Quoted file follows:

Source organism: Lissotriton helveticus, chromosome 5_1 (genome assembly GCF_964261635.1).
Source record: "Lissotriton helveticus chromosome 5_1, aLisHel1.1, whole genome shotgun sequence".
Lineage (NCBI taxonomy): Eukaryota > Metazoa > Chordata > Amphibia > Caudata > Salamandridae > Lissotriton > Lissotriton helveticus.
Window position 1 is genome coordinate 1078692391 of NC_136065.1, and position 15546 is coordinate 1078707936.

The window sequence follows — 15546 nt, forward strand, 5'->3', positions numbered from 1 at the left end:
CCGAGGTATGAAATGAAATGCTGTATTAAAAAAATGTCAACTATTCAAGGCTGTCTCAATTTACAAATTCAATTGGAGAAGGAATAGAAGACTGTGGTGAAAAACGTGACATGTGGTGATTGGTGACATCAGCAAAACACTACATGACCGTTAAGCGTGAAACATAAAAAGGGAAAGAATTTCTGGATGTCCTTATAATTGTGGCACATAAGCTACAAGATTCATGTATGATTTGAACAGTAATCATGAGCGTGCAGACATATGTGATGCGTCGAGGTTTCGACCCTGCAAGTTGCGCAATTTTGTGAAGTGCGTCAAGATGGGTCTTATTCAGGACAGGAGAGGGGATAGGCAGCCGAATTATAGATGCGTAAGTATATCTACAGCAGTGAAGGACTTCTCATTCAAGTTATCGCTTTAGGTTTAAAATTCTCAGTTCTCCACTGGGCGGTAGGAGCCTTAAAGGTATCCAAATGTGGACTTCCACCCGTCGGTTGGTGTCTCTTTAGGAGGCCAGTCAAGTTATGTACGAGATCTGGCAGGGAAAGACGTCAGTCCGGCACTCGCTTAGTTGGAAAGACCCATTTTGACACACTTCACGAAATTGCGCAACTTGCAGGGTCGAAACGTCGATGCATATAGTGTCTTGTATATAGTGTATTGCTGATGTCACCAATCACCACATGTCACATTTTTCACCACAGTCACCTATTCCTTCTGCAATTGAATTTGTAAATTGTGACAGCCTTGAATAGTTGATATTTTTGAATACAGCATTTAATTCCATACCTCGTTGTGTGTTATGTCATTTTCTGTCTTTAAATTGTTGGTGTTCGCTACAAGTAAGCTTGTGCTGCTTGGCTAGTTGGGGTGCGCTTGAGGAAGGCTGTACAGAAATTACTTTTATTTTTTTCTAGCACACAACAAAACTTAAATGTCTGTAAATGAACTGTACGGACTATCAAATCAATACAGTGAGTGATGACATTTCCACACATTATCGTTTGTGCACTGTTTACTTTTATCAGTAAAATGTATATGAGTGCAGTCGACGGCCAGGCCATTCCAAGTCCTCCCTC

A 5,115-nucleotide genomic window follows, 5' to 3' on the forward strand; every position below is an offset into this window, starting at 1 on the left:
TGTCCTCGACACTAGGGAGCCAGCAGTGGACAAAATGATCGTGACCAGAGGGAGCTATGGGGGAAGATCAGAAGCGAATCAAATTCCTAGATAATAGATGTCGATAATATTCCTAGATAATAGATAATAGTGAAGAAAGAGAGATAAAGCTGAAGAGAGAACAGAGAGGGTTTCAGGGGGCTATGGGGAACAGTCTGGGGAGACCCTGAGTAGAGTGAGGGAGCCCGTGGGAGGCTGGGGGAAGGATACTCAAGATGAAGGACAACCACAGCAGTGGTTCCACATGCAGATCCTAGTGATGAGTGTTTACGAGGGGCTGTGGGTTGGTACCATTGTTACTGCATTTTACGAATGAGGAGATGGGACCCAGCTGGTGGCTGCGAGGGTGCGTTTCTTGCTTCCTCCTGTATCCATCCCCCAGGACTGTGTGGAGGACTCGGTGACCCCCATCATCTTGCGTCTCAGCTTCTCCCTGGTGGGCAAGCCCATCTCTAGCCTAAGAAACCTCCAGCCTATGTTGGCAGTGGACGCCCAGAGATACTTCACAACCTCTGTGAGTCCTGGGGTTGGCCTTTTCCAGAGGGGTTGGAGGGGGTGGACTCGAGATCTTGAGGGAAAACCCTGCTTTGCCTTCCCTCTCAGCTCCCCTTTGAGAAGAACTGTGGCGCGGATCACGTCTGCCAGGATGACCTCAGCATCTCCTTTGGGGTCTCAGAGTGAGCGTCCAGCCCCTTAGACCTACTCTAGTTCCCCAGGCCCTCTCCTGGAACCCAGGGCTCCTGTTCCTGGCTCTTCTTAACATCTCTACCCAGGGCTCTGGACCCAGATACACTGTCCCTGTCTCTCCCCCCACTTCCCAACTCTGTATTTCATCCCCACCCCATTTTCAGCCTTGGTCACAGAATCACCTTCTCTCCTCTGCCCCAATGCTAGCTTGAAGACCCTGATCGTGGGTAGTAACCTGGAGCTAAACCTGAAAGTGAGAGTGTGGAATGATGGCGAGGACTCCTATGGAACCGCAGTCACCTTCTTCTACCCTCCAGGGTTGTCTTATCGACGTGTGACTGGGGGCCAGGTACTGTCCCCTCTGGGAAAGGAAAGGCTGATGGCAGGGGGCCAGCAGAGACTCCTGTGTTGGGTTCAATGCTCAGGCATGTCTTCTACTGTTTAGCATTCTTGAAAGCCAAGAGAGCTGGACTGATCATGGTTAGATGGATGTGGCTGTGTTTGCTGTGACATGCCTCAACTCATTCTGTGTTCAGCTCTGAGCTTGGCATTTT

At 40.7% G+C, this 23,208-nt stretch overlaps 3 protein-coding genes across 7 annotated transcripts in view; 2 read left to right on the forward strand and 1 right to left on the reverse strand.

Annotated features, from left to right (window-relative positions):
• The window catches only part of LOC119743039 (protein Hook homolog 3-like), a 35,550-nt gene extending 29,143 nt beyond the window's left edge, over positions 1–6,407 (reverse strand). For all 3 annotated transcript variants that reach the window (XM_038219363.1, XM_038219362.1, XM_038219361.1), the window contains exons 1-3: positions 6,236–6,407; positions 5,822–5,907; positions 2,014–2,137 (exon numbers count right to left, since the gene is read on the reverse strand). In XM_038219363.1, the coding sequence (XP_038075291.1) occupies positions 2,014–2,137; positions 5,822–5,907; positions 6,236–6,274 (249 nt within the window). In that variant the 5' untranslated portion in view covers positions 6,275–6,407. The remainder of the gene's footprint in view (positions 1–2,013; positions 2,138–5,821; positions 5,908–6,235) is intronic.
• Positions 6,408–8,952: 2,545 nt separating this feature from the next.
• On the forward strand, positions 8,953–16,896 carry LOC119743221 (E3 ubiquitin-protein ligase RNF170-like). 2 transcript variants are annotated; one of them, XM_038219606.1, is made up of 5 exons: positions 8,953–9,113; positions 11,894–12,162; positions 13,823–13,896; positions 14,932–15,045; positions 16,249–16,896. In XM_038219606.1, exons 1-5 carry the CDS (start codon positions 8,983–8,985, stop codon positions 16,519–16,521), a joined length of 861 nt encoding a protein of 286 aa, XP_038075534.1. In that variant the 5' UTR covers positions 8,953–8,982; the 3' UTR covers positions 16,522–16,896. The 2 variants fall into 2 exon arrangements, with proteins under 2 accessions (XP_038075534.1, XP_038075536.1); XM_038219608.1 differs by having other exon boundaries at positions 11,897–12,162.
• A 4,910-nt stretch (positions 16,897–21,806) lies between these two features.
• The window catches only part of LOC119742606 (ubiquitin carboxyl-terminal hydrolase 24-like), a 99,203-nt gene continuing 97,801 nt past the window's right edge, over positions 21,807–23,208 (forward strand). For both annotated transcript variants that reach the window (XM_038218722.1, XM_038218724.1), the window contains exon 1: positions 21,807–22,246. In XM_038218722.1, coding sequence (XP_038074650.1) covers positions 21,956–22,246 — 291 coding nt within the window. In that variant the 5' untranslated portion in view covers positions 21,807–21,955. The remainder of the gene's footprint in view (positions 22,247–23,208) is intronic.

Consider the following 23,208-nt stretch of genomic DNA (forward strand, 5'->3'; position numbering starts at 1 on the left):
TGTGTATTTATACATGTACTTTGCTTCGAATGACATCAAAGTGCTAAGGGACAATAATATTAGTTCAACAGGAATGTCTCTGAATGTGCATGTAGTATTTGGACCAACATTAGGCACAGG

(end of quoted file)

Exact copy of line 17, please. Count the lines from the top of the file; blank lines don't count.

TGTGTATTTATACATGTACTTTGCTTCGAATGACATCAAAGTGCTAAGGGACAATAATATTAGTTCAACAGGAATGTCTCTGAATGTGCATGTAGTATTTGGACCAACATTAGGCACAGG